The film may be upbeat in tone, but the prospect of it reaching a great number of audiences is not. Despite the favorable reviews the film has received after it premiered at the Taipei Golden Horse Fantastic Film Festival (台北金馬奇幻影展) last month, only two movie theaters, Spot — Taipei Film House (台北光點) and Vie Show Cinemas Xinyi (信義威秀影城), have agreed to show Pinoy Sunday. Most movie theaters hung back when they heard the story is about OFWs, and staff at one theater went so far as to say they didn’t want foreign migrant workers hanging around in front of the theater, according to Ho.
Moreover, the dominant Filipino language spoken by the leading characters also made the film, a recipient of the government’s Subsidy For Film Production (電影輔導金), run into trouble with the Government Information Office (GIO, 新聞局), which issues the money. Because one of the subsidy’s rules states that Chinese dialects should be the dominant languages spoken in government-funded films, an additional copy of the film was dubbed in Taiwanese, and several commercial screenings of it are required.
“I think it comes down to whether the GIO wants to encourage creativity or bureaucracy. We’d like to discuss with the [GIO] how to make the regulations more flexible for movies about new immigrants,” Ho said.
Foreign migrant workers with ID cards can buy movie tickets at a discount price of NT$150. Visit pinoysunday.pixnet.net/blog/post/6207639 to find out which six theaters are screening Pinoy Sunday in Taipei, Jhongli (中壢), Tainan, Douliu (斗六) and Kaohsiung.
Director Ho, middle 30s, who hails from Muar, Johor, Malaysia, grew up on a diet of Hong Kong and Hollywood films. He then realised that he wanted to talk and read about films. Later, he wrote Chinese film reviews about Hong Kong films in the Chinese daily newspaper Sin Chew Jit Poh,.
"Too many crappy films got me thinking, if I make films, I can make better and more interesting films than the ones I don't like," Ho explained.
Ho left home to attend school in United States when he was 18. He graduated from New York University's Tisch School of the Arts Film Production Program, majoring in directing and writing.
After 10 years in the west, he returned to Asia to direct TV commercials in Singapore, before relocating to Taipei, Taiwan to continue directing. He has been there for four years now, making commercials, documentaries and music videos.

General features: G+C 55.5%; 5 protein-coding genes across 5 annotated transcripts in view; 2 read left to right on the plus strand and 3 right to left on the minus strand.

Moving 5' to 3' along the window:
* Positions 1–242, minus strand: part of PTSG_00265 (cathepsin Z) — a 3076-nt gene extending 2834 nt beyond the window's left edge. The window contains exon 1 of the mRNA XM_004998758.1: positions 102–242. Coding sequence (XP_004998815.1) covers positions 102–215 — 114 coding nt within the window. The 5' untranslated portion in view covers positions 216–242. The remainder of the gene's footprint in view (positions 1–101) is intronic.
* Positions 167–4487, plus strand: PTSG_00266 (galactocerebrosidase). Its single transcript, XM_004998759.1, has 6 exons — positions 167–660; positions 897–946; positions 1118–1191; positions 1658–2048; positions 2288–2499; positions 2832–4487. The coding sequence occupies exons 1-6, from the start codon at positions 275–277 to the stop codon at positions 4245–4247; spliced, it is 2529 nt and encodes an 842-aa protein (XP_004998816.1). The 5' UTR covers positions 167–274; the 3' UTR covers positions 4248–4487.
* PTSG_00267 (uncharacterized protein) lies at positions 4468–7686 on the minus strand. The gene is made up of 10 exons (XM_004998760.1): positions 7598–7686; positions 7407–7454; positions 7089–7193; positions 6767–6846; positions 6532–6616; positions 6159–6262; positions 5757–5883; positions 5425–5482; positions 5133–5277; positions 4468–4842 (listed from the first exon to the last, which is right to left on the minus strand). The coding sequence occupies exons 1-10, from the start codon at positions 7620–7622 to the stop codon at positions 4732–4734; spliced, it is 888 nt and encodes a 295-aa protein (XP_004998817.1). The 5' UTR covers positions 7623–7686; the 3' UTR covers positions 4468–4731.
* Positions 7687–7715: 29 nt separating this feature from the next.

His thesis film, Still, garnered a bronze prize at the 1998 Wasserman Film Festival and was showcased in festivals in Paris, London, New York, Los Angeles, Brisbane and Singapore. His other short film, Solstice, won the Oppenheimer Production Grant from Seattle in the United Statesand is currently in post-production.
His screenplay, Sketches, was a semi-finalist for the Richard Vague Production Grant, while another, Sons and Fathers, earned a special mention from the same grant and was a semi-finalist for the Sundance Institute Screenwriting Workshop. He is currently developing a feature project, a road movie called Lonely Together.
Ho feels making commercials is good training for a filmmaker who is starting out. "It gives good money and good connections for a filmmaker who is starting out," he explained. "Without working in commercials, I wouldn't have been able to make this film (Respire). You don't have to go to film school, just work in commercial productions for a couple of years."
He feels right at home in Taiwan and finds the Taiwanese warm and friendly. "Taiwan might not be the best place for commercial filmmaking but it carries a certain energy and creativity. Taiwan was actually a random choice for me. I wanted to go to Chinese-speaking countries and fortunately, I had a friend who stayed in Taipei. So I came here."
He said his experiences living and working abroad has taught him to be more objective, open-minded and detached toward a lot of issues he encountered later in his life. They have also helped him to tell stories at a more universal level.
That is why he admires German filmmaker Wim Wenders.
"He makes films in many countries, from his homelandfor the United States, Portugal and Cuba," said Ho. "He might not be my favourite filmmaker but I admire his nomadic filmmaking career."